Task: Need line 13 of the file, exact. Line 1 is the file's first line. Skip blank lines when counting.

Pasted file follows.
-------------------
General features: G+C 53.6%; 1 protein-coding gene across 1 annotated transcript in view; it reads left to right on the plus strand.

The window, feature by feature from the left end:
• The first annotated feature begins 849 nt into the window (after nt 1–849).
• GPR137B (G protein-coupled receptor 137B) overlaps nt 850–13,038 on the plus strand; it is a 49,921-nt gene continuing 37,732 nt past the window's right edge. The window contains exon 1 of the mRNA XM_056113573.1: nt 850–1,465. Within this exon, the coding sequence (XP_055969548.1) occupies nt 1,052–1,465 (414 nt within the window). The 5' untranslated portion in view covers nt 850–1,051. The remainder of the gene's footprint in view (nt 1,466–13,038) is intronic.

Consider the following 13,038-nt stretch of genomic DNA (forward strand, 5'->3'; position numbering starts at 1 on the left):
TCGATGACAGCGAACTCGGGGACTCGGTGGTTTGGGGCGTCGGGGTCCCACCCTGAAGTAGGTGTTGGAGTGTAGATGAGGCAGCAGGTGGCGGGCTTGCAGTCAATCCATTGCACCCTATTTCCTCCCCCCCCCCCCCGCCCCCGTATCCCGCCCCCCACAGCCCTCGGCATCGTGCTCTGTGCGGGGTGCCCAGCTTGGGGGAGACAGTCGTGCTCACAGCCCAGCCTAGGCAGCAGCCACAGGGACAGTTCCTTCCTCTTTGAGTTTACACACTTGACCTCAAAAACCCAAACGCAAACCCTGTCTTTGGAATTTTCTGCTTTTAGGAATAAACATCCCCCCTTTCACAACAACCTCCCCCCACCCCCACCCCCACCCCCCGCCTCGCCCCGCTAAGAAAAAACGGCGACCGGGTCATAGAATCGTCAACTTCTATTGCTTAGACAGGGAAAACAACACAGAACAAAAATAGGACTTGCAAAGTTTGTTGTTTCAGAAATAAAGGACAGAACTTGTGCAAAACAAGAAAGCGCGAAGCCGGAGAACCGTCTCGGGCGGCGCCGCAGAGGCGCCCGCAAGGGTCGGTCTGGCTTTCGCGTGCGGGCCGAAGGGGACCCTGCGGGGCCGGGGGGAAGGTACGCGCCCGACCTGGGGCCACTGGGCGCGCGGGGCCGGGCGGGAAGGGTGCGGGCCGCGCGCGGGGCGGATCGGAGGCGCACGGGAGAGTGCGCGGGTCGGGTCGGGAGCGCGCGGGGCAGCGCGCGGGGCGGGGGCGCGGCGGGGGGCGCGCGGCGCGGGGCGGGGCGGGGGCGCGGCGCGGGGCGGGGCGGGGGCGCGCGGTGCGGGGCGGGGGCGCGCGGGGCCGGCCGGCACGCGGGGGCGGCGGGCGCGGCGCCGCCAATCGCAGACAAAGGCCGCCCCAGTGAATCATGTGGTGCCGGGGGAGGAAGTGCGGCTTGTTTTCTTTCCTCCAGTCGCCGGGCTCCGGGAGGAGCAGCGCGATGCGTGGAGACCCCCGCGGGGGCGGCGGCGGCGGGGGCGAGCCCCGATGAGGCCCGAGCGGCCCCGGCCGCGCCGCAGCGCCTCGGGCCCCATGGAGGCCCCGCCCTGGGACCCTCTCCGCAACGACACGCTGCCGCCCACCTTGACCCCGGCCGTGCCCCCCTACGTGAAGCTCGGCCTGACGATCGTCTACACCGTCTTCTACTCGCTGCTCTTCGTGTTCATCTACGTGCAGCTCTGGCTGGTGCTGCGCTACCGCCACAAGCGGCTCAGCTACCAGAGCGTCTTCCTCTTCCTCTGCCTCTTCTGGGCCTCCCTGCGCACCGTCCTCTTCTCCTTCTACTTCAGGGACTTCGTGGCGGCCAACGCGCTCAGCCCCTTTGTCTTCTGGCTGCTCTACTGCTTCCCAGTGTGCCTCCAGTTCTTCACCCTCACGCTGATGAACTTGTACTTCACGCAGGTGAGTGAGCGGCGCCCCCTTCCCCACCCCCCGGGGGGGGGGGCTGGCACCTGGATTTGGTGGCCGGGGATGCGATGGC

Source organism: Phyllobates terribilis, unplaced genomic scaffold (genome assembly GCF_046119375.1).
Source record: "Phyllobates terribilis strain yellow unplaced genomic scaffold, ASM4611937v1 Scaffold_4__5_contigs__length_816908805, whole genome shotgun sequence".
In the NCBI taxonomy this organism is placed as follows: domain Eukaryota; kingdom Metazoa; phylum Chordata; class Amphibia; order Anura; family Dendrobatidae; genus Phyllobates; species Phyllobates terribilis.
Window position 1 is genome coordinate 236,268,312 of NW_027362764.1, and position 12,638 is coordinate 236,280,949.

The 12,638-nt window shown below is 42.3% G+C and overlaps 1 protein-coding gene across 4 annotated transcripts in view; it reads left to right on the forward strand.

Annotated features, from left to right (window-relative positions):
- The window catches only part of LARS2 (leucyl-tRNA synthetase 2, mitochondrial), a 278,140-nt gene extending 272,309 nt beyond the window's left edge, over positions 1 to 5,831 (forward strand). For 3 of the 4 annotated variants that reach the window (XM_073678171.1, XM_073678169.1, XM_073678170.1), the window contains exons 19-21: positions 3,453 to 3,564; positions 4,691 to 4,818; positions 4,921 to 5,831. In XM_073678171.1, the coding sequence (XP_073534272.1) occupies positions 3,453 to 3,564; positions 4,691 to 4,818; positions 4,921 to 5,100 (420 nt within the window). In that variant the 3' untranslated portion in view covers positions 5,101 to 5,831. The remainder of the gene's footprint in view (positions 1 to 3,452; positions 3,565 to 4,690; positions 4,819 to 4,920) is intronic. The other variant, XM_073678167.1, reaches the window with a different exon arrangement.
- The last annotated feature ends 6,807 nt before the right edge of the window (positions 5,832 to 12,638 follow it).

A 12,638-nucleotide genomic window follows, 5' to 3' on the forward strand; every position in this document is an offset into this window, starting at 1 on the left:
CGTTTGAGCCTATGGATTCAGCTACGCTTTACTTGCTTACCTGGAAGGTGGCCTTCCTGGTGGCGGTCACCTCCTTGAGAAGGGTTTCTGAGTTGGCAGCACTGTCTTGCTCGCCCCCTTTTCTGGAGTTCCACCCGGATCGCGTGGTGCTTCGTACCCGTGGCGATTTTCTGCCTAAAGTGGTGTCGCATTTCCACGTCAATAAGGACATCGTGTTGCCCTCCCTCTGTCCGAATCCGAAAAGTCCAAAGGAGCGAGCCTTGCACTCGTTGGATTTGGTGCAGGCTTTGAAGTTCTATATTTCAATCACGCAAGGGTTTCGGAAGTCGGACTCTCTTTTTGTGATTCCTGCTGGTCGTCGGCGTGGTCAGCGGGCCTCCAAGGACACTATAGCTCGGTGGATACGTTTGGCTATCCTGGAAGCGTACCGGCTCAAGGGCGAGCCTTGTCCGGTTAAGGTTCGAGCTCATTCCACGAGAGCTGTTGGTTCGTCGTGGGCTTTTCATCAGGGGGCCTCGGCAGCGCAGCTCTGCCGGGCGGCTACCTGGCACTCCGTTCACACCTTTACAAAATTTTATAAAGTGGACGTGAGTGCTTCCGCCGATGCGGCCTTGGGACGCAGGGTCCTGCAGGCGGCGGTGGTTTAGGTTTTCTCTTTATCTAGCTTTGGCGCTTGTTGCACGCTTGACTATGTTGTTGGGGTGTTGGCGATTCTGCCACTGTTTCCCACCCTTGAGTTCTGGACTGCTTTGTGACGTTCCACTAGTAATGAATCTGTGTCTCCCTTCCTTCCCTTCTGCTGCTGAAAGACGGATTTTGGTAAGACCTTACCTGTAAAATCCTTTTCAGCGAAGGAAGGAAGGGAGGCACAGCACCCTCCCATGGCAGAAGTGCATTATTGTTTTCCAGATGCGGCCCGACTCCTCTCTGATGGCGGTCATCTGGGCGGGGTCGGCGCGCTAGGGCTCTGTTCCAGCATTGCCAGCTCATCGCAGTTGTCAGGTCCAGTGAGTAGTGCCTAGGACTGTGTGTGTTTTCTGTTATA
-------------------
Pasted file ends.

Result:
- The window catches only part of LARS2 (leucyl-tRNA synthetase 2, mitochondrial), a 278,140-nt gene extending 272,309 nt beyond the window's left edge, over positions 1 to 5,831 (forward strand). For 3 of the 4 annotated variants that reach the window (XM_073678171.1, XM_073678169.1, XM_073678170.1), the window contains exons 19-21: positions 3,453 to 3,564; positions 4,691 to 4,818; positions 4,921 to 5,831. In XM_073678171.1, the coding sequence (XP_073534272.1) occupies positions 3,453 to 3,564; positions 4,691 to 4,818; positions 4,921 to 5,100 (420 nt within the window). In that variant the 3' untranslated portion in view covers positions 5,101 to 5,831. The remainder of the gene's footprint in view (positions 1 to 3,452; positions 3,565 to 4,690; positions 4,819 to 4,920) is intronic. The other variant, XM_073678167.1, reaches the window with a different exon arrangement.